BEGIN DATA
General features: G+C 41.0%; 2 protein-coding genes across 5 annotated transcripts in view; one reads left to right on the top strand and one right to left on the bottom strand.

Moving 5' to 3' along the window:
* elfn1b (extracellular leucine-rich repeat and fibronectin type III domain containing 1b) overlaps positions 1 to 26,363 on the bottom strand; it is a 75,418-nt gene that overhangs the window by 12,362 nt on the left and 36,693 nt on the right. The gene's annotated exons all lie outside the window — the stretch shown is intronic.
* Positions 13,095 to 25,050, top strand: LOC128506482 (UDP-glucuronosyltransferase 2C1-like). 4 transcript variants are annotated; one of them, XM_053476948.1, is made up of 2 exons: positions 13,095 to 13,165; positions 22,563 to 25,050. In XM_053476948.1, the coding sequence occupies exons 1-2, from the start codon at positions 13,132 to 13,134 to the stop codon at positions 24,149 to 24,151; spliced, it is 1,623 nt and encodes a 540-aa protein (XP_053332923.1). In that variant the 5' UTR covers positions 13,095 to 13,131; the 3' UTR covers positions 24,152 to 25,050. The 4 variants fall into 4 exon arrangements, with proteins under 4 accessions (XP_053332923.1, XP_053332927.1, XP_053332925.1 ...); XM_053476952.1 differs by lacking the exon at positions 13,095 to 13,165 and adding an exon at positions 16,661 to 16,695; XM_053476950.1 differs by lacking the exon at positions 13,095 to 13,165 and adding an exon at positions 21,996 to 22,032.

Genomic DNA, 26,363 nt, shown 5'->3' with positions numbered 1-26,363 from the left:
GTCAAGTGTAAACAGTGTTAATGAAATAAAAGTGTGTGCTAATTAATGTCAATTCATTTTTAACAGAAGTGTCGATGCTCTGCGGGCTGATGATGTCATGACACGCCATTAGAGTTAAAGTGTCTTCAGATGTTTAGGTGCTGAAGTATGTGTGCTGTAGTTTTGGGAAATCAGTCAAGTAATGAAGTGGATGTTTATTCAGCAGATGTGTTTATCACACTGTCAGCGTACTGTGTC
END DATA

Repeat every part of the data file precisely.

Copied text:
General features: G+C 41.0%; 2 protein-coding genes across 5 annotated transcripts in view; one reads left to right on the top strand and one right to left on the bottom strand.

Moving 5' to 3' along the window:
* elfn1b (extracellular leucine-rich repeat and fibronectin type III domain containing 1b) overlaps positions 1 to 26,363 on the bottom strand; it is a 75,418-nt gene that overhangs the window by 12,362 nt on the left and 36,693 nt on the right. The gene's annotated exons all lie outside the window — the stretch shown is intronic.
* Positions 13,095 to 25,050, top strand: LOC128506482 (UDP-glucuronosyltransferase 2C1-like). 4 transcript variants are annotated; one of them, XM_053476948.1, is made up of 2 exons: positions 13,095 to 13,165; positions 22,563 to 25,050. In XM_053476948.1, the coding sequence occupies exons 1-2, from the start codon at positions 13,132 to 13,134 to the stop codon at positions 24,149 to 24,151; spliced, it is 1,623 nt and encodes a 540-aa protein (XP_053332923.1). In that variant the 5' UTR covers positions 13,095 to 13,131; the 3' UTR covers positions 24,152 to 25,050. The 4 variants fall into 4 exon arrangements, with proteins under 4 accessions (XP_053332923.1, XP_053332927.1, XP_053332925.1 ...); XM_053476952.1 differs by lacking the exon at positions 13,095 to 13,165 and adding an exon at positions 16,661 to 16,695; XM_053476950.1 differs by lacking the exon at positions 13,095 to 13,165 and adding an exon at positions 21,996 to 22,032.

Genomic DNA, 26,363 nt, shown 5'->3' with positions numbered 1-26,363 from the left:
GTCAAGTGTAAACAGTGTTAATGAAATAAAAGTGTGTGCTAATTAATGTCAATTCATTTTTAACAGAAGTGTCGATGCTCTGCGGGCTGATGATGTCATGACACGCCATTAGAGTTAAAGTGTCTTCAGATGTTTAGGTGCTGAAGTATGTGTGCTGTAGTTTTGGGAAATCAGTCAAGTAATGAAGTGGATGTTTATTCAGCAGATGTGTTTATCACACTGTCAGCGTACTGTGTC